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OTT isn’t cannibalising TV viewership but increasing viewers’ screen time: Archana Anand of Zee5

The Chief Business Officer of the video streaming app reveals the platform’s growth plans, which includes creating content in foreign languages. Anand also says the crowded Indian OTT segment may see a lot of consolidation as content creation requires deep pockets

Archana Anand

Video streaming service Zee5 has seen solid growth at home and across the South Asian diaspora present globally. To expand its viewership, Zee5 now plans to launch original foreign language content for South Asian countries, said Archana Anand, Chief Business Officer, Zee5 Global.

The app is eyeing to become a global entertainment destination in multiple Indian and foreign languages and already entering markets such as APAC, Africa and MENA, Anand told in an interview.

On the debate about OTT platforms eating into TV viewership, Anand said, “It is the individual’s time that is being cannibalised by OTT apps and not any other mediums. Mobile and personal viewership is growing with an individual’s personal time not at the expense of another medium’s viewership share.”

Anand said due the expensive nature of content creation, the on-demand video streaming segment will soon see a lot consolidation.


Zee5 is eyeing to enhance its global reaching by launching content in multiple Indian and foreign languages. What’s your growth plan?
We are definitely planning to launch content in a lot of foreign languages. We would be targeting markets such as Thailand. The entire plan would be shared in the next phase.

The immediate plan with the ‘Dil se Desi’ campaign is to capture the South Asian diaspora because we can directly take the content we have on Zee5 here in India to the global market (by dubbing). We know it would be well-accepted across Indian, Pakistani, Bangladeshi, Nepali, Sri Lankan and other South Asian audiences. We have seen from historical data from the past two platforms we had (DittoTV and OZee) where the content was received very well by the audience.

In the next phase, we plan to create content for the local markets.

What potential Zee5 has in terms of revenue?
We can’t share numbers but in the next six months, we are looking to become the go-to destination for entertainment content for the South Asian audience just like we did it in India and became the No.1 entertainer.

The app was launched in February. How has been the response been?
We launched it in India in February and now we are launching it in the international markets. We did a soft launch for international markets on October 2. We didn’t go loud on the marketing, but technically it was available across the globe for downloading via app stores such as Android, IOS and on websites. On November 14, we decided to take the ‘Dil se Desi’ TVC live. Our formal international launch will happen soon. We will do the campaign across MENA, APAC and Africa as the primary markets. Other markets that would be covered are Canada, Caribbean and Europe.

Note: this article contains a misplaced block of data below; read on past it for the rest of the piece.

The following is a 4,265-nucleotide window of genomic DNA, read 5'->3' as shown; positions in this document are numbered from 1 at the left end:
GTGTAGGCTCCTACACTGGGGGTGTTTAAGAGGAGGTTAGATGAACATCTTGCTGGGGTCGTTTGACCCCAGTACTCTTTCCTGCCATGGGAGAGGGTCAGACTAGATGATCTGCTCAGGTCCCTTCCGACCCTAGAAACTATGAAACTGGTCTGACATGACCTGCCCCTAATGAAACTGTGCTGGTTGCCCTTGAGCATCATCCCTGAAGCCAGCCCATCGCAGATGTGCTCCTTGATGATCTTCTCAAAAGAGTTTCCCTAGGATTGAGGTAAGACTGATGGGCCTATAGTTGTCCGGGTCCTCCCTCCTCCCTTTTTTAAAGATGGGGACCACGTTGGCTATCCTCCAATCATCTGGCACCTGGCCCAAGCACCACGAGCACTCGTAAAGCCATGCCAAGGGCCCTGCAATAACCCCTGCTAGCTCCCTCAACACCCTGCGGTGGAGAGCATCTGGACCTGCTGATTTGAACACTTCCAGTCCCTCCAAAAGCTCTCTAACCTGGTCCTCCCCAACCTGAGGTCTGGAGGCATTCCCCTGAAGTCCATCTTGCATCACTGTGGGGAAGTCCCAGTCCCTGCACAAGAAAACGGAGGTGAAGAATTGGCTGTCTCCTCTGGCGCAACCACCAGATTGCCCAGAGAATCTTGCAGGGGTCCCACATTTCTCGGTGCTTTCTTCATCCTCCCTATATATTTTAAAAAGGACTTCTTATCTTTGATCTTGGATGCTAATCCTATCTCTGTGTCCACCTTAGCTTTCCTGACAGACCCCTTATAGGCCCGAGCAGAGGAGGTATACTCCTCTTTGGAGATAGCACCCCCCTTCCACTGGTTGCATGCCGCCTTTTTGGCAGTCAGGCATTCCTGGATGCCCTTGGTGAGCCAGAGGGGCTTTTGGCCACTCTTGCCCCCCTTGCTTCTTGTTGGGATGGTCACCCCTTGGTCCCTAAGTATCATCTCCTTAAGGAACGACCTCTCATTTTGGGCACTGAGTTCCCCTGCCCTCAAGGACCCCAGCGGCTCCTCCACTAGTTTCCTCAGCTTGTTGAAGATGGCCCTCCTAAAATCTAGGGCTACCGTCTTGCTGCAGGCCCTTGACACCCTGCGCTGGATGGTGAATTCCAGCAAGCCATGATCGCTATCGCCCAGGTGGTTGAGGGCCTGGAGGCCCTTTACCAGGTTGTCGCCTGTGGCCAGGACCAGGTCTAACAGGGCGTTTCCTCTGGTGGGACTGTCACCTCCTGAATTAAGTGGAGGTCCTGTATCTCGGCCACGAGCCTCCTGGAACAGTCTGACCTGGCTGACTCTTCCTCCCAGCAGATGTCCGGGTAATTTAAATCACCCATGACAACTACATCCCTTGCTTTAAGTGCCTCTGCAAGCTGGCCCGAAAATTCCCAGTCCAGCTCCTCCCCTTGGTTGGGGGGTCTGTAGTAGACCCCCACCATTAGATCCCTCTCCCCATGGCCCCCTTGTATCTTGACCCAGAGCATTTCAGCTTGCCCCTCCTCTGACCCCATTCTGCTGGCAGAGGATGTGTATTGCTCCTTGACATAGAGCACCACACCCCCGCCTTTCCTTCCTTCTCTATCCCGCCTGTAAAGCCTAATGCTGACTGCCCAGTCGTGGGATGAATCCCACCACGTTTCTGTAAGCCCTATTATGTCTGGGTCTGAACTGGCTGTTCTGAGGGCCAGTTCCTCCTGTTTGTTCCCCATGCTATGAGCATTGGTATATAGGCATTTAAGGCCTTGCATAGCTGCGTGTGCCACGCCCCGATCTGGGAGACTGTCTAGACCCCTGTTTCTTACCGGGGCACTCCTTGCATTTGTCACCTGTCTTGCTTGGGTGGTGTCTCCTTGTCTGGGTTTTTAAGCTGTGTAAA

Zee5 would face intense competition from Indian apps such as Hotstar, along with the likes of international giants such as Netflix and Amazon Prime. What is your action plan?
Each of these video streaming services has its own core value propositions. Hotstar is sports-heavy. Netflix is all about global content and originals.

We wanted to be the largest language destination for entertainment content. Even when we go globally, we want to be the largest global destination for entertainment content there as well. We are going to be unique in that particular category and there is definitely a place for us.

Do you think that Zee5 would end up cannibalising the group GECs and movie channels?
It is the individual’s viewership pie that we are targeting. Traditional television continues to exist, especially in Indian markets and also seems to be thriving. What we are doing is we are eating more into a person’s individual time. The only thing that is being cannibalised is the individual’s time. Your medium is staying as it is, your time is extending. Mobile or personal device viewership is growing and not at the expense of another medium but at your personal time.

Every Indian major television network has its OTT platform along with smaller independent players. Telcos have their separate platforms. Do you think the segment could see some consolidation soon?
Consolidation happens for multiple reasons. It is a very expensive space to be in. You need deep pockets and a lot of focus. In this content space, we need consumers’ eyeballs. We have to be on a side where eyeballs are. For us to be in the OTT space is the most natural next sequence of our life. But it is an expensive space, there are many players. Staying power will be challenging for a lot of players. Consolidation is bound to happen.

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